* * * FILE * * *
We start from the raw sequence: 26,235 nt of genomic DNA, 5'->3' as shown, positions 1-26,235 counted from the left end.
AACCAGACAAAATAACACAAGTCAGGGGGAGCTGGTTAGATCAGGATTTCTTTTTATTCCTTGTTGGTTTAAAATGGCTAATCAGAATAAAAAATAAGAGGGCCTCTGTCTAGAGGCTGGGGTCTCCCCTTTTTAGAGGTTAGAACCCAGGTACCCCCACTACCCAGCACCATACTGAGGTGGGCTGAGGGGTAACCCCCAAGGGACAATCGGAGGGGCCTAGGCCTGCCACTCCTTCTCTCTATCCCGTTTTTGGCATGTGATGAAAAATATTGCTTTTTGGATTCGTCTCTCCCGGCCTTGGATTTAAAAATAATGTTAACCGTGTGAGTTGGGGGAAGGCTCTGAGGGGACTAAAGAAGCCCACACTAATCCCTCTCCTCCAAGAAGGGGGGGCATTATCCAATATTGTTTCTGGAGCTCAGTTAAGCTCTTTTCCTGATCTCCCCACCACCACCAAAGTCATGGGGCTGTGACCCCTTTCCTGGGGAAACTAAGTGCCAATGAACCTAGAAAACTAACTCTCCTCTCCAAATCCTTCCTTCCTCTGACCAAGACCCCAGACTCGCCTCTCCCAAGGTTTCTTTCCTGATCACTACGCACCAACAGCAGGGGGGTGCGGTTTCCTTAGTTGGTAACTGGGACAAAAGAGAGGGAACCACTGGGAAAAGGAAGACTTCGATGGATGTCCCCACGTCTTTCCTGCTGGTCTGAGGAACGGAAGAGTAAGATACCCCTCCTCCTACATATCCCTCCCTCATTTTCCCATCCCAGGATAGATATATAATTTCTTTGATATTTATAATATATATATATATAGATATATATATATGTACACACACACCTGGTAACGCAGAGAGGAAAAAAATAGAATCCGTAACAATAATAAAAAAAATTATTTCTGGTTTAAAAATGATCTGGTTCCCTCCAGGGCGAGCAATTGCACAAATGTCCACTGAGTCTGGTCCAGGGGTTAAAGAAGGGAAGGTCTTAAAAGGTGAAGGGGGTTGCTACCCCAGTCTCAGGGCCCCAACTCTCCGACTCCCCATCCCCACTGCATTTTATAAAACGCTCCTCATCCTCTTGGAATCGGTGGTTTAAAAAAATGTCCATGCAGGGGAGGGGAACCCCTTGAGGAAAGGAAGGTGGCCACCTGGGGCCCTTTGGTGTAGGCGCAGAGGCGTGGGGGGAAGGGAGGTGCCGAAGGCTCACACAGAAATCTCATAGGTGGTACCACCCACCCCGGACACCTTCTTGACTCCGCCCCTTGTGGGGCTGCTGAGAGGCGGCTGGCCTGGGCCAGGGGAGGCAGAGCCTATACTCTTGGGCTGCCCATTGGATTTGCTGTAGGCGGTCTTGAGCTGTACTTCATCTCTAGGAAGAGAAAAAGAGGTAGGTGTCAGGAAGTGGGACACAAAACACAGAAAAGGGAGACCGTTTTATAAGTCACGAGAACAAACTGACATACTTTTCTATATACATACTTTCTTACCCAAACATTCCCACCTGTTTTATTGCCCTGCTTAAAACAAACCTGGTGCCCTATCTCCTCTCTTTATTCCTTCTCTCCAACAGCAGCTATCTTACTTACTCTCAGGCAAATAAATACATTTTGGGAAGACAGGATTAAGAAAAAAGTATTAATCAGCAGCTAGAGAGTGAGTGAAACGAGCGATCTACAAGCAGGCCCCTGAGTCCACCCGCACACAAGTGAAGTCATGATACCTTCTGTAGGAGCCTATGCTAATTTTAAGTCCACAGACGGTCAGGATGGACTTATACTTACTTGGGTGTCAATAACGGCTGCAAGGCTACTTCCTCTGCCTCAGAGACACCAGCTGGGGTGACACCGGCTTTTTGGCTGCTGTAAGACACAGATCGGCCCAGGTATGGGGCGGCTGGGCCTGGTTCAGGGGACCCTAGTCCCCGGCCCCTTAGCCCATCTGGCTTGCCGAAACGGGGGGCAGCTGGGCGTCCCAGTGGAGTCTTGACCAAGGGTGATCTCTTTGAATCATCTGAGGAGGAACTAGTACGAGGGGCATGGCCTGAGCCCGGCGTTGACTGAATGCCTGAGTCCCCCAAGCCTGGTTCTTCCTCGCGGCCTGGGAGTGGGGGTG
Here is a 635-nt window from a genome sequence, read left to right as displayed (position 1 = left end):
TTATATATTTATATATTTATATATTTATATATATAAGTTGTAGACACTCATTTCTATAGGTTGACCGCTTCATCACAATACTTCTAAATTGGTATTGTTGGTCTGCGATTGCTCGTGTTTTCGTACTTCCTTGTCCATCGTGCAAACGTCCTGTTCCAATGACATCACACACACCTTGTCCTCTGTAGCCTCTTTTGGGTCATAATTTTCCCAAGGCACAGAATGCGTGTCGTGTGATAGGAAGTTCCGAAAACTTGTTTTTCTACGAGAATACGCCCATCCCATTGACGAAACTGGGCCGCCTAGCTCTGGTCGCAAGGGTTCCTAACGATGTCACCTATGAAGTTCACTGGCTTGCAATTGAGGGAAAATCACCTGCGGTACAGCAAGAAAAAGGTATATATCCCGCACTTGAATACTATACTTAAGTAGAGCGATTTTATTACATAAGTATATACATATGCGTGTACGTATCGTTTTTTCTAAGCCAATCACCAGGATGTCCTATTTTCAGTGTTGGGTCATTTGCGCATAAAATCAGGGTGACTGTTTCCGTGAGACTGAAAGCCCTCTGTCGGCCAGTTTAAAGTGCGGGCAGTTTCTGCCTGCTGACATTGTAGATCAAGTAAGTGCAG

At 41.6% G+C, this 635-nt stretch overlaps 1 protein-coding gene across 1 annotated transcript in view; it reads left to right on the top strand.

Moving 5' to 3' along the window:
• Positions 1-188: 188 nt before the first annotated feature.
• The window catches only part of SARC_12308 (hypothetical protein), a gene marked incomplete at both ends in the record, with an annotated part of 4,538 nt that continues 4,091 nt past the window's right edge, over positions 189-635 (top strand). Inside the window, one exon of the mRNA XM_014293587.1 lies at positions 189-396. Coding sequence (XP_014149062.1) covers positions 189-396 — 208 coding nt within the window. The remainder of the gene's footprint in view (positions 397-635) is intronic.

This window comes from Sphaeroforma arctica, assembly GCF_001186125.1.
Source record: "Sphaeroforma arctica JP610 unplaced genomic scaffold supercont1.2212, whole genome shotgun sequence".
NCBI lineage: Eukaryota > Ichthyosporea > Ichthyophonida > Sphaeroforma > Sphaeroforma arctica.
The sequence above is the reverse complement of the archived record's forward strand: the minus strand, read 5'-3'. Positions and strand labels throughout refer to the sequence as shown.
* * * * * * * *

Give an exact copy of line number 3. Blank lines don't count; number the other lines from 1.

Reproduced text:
Here is a 635-nt window from a genome sequence, read left to right as displayed (position 1 = left end):